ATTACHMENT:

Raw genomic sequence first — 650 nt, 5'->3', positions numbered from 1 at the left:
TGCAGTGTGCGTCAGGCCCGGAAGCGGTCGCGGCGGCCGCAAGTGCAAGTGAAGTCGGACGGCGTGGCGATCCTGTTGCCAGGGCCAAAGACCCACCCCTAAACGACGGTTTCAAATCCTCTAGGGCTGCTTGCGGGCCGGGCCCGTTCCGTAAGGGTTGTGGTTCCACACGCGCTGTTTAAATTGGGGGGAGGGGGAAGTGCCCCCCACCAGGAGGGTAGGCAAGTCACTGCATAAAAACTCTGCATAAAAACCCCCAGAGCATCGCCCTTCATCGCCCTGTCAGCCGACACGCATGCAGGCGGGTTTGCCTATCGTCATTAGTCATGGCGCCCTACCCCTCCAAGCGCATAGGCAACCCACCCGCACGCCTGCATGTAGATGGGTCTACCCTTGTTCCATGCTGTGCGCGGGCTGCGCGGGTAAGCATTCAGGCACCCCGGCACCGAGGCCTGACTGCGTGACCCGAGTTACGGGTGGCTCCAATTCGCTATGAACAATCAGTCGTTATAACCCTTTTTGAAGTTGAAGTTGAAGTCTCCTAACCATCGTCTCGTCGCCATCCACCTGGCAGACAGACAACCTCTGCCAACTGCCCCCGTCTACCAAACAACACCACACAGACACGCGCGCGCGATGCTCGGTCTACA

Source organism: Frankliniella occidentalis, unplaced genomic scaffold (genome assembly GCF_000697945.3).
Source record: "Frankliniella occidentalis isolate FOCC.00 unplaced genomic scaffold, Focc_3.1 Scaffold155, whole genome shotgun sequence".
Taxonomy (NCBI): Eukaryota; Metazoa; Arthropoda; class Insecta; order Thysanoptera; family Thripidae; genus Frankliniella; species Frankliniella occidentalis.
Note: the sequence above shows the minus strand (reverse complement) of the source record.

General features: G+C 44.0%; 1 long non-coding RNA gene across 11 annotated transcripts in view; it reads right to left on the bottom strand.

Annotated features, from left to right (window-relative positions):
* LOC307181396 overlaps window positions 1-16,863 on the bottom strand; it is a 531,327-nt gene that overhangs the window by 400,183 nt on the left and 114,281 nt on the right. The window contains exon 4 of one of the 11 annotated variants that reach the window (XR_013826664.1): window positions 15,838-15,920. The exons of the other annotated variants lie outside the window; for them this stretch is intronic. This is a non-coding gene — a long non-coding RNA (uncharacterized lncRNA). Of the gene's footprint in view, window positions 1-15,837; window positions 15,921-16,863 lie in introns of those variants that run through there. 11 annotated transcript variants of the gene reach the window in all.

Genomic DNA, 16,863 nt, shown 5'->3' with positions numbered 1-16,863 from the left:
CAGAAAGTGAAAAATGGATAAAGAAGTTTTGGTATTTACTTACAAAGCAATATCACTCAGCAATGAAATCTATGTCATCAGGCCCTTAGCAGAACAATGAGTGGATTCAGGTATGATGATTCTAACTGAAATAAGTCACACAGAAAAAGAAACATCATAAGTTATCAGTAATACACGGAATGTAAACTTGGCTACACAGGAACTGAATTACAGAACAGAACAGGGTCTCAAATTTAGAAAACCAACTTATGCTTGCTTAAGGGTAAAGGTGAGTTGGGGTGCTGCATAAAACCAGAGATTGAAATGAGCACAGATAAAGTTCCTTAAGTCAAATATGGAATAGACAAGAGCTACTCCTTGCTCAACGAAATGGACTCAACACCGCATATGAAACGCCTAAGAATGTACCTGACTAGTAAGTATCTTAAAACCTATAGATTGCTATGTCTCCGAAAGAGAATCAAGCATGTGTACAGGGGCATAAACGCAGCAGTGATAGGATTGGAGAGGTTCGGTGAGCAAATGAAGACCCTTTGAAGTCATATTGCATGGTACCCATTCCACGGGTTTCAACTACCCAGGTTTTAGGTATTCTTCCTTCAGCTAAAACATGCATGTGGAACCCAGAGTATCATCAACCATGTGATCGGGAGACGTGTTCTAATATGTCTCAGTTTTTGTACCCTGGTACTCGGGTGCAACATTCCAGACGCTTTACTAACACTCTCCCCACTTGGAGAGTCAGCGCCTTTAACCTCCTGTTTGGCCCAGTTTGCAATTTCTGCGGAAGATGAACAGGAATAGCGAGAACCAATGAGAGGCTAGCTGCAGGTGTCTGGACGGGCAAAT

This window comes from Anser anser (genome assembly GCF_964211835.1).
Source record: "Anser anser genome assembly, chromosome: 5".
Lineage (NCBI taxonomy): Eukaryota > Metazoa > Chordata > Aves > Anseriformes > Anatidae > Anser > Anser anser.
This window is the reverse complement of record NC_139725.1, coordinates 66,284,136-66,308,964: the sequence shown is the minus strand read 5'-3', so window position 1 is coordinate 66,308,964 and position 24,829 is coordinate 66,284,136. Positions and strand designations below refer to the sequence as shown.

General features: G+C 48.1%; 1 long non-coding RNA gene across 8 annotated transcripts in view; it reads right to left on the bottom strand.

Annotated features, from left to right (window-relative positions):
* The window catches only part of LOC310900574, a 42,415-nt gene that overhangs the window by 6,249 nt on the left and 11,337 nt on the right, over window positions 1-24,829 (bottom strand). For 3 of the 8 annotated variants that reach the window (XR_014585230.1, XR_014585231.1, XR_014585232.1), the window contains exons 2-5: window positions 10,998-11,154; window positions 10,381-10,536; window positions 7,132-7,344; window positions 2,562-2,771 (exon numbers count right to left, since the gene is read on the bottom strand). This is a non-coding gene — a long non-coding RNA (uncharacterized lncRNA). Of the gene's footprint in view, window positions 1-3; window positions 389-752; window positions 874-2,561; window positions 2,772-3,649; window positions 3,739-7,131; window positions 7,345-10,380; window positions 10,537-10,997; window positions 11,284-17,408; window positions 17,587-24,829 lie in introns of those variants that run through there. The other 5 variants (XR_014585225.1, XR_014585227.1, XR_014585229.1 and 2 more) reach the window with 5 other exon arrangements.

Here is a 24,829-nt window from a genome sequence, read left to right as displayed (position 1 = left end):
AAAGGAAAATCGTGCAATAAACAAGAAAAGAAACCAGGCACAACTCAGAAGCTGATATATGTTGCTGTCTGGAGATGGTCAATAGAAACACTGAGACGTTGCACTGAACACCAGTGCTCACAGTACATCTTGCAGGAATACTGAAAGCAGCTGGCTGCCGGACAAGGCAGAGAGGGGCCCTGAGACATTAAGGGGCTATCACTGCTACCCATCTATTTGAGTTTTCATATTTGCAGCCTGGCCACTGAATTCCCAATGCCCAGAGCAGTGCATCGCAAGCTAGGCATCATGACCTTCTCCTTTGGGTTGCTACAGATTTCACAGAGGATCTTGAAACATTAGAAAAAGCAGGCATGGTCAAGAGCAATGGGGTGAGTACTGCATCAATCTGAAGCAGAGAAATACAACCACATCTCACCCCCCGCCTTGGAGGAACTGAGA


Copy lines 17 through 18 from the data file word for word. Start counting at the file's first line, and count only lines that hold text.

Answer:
Annotated features, from left to right (window-relative positions):
* The window catches only part of LOC310900574, a 42,415-nt gene that overhangs the window by 6,249 nt on the left and 11,337 nt on the right, over window positions 1-24,829 (bottom strand). For 3 of the 8 annotated variants that reach the window (XR_014585230.1, XR_014585231.1, XR_014585232.1), the window contains exons 2-5: window positions 10,998-11,154; window positions 10,381-10,536; window positions 7,132-7,344; window positions 2,562-2,771 (exon numbers count right to left, since the gene is read on the bottom strand). This is a non-coding gene — a long non-coding RNA (uncharacterized lncRNA). Of the gene's footprint in view, window positions 1-3; window positions 389-752; window positions 874-2,561; window positions 2,772-3,649; window positions 3,739-7,131; window positions 7,345-10,380; window positions 10,537-10,997; window positions 11,284-17,408; window positions 17,587-24,829 lie in introns of those variants that run through there. The other 5 variants (XR_014585225.1, XR_014585227.1, XR_014585229.1 and 2 more) reach the window with 5 other exon arrangements.